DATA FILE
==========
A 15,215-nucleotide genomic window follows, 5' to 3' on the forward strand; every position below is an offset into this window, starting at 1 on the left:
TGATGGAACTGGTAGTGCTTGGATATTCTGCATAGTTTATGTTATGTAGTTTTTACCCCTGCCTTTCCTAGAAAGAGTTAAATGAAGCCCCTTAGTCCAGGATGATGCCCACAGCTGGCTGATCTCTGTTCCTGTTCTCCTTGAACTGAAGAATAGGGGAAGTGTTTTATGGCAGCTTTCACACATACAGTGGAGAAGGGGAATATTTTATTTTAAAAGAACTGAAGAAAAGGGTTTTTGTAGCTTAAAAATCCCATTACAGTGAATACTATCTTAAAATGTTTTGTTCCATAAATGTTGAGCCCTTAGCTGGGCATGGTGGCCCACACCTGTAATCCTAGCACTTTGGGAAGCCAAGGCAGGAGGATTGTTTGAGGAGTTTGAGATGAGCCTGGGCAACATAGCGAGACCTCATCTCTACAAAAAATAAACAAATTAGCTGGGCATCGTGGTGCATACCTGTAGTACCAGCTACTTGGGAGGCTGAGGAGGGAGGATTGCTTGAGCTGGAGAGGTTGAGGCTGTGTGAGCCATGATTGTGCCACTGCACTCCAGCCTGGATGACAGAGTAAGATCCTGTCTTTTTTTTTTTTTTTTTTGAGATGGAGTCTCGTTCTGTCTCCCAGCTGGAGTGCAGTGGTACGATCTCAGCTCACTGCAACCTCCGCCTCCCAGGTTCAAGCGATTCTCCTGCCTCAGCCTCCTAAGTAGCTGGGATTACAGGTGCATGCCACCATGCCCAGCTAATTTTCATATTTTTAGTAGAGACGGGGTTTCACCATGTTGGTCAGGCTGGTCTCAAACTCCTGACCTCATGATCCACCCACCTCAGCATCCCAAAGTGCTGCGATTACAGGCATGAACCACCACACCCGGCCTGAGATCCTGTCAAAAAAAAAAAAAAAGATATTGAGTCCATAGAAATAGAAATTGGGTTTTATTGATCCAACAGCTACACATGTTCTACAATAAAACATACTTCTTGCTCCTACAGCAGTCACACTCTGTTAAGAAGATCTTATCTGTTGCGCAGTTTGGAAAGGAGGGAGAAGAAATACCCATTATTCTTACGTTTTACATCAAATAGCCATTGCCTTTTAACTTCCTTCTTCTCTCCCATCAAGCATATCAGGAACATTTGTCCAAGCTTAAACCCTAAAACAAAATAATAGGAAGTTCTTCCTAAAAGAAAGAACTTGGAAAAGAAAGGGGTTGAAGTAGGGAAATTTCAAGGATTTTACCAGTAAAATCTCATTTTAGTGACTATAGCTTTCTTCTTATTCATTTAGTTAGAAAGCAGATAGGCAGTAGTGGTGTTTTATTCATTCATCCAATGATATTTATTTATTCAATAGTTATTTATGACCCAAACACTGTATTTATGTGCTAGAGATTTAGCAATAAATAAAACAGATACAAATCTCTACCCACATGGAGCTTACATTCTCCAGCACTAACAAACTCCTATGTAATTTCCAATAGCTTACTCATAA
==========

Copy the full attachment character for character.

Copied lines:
A 15,215-nucleotide genomic window follows, 5' to 3' on the forward strand; every position below is an offset into this window, starting at 1 on the left:
TGATGGAACTGGTAGTGCTTGGATATTCTGCATAGTTTATGTTATGTAGTTTTTACCCCTGCCTTTCCTAGAAAGAGTTAAATGAAGCCCCTTAGTCCAGGATGATGCCCACAGCTGGCTGATCTCTGTTCCTGTTCTCCTTGAACTGAAGAATAGGGGAAGTGTTTTATGGCAGCTTTCACACATACAGTGGAGAAGGGGAATATTTTATTTTAAAAGAACTGAAGAAAAGGGTTTTTGTAGCTTAAAAATCCCATTACAGTGAATACTATCTTAAAATGTTTTGTTCCATAAATGTTGAGCCCTTAGCTGGGCATGGTGGCCCACACCTGTAATCCTAGCACTTTGGGAAGCCAAGGCAGGAGGATTGTTTGAGGAGTTTGAGATGAGCCTGGGCAACATAGCGAGACCTCATCTCTACAAAAAATAAACAAATTAGCTGGGCATCGTGGTGCATACCTGTAGTACCAGCTACTTGGGAGGCTGAGGAGGGAGGATTGCTTGAGCTGGAGAGGTTGAGGCTGTGTGAGCCATGATTGTGCCACTGCACTCCAGCCTGGATGACAGAGTAAGATCCTGTCTTTTTTTTTTTTTTTTTTGAGATGGAGTCTCGTTCTGTCTCCCAGCTGGAGTGCAGTGGTACGATCTCAGCTCACTGCAACCTCCGCCTCCCAGGTTCAAGCGATTCTCCTGCCTCAGCCTCCTAAGTAGCTGGGATTACAGGTGCATGCCACCATGCCCAGCTAATTTTCATATTTTTAGTAGAGACGGGGTTTCACCATGTTGGTCAGGCTGGTCTCAAACTCCTGACCTCATGATCCACCCACCTCAGCATCCCAAAGTGCTGCGATTACAGGCATGAACCACCACACCCGGCCTGAGATCCTGTCAAAAAAAAAAAAAAAGATATTGAGTCCATAGAAATAGAAATTGGGTTTTATTGATCCAACAGCTACACATGTTCTACAATAAAACATACTTCTTGCTCCTACAGCAGTCACACTCTGTTAAGAAGATCTTATCTGTTGCGCAGTTTGGAAAGGAGGGAGAAGAAATACCCATTATTCTTACGTTTTACATCAAATAGCCATTGCCTTTTAACTTCCTTCTTCTCTCCCATCAAGCATATCAGGAACATTTGTCCAAGCTTAAACCCTAAAACAAAATAATAGGAAGTTCTTCCTAAAAGAAAGAACTTGGAAAAGAAAGGGGTTGAAGTAGGGAAATTTCAAGGATTTTACCAGTAAAATCTCATTTTAGTGACTATAGCTTTCTTCTTATTCATTTAGTTAGAAAGCAGATAGGCAGTAGTGGTGTTTTATTCATTCATCCAATGATATTTATTTATTCAATAGTTATTTATGACCCAAACACTGTATTTATGTGCTAGAGATTTAGCAATAAATAAAACAGATACAAATCTCTACCCACATGGAGCTTACATTCTCCAGCACTAACAAACTCCTATGTAATTTCCAATAGCTTACTCATAA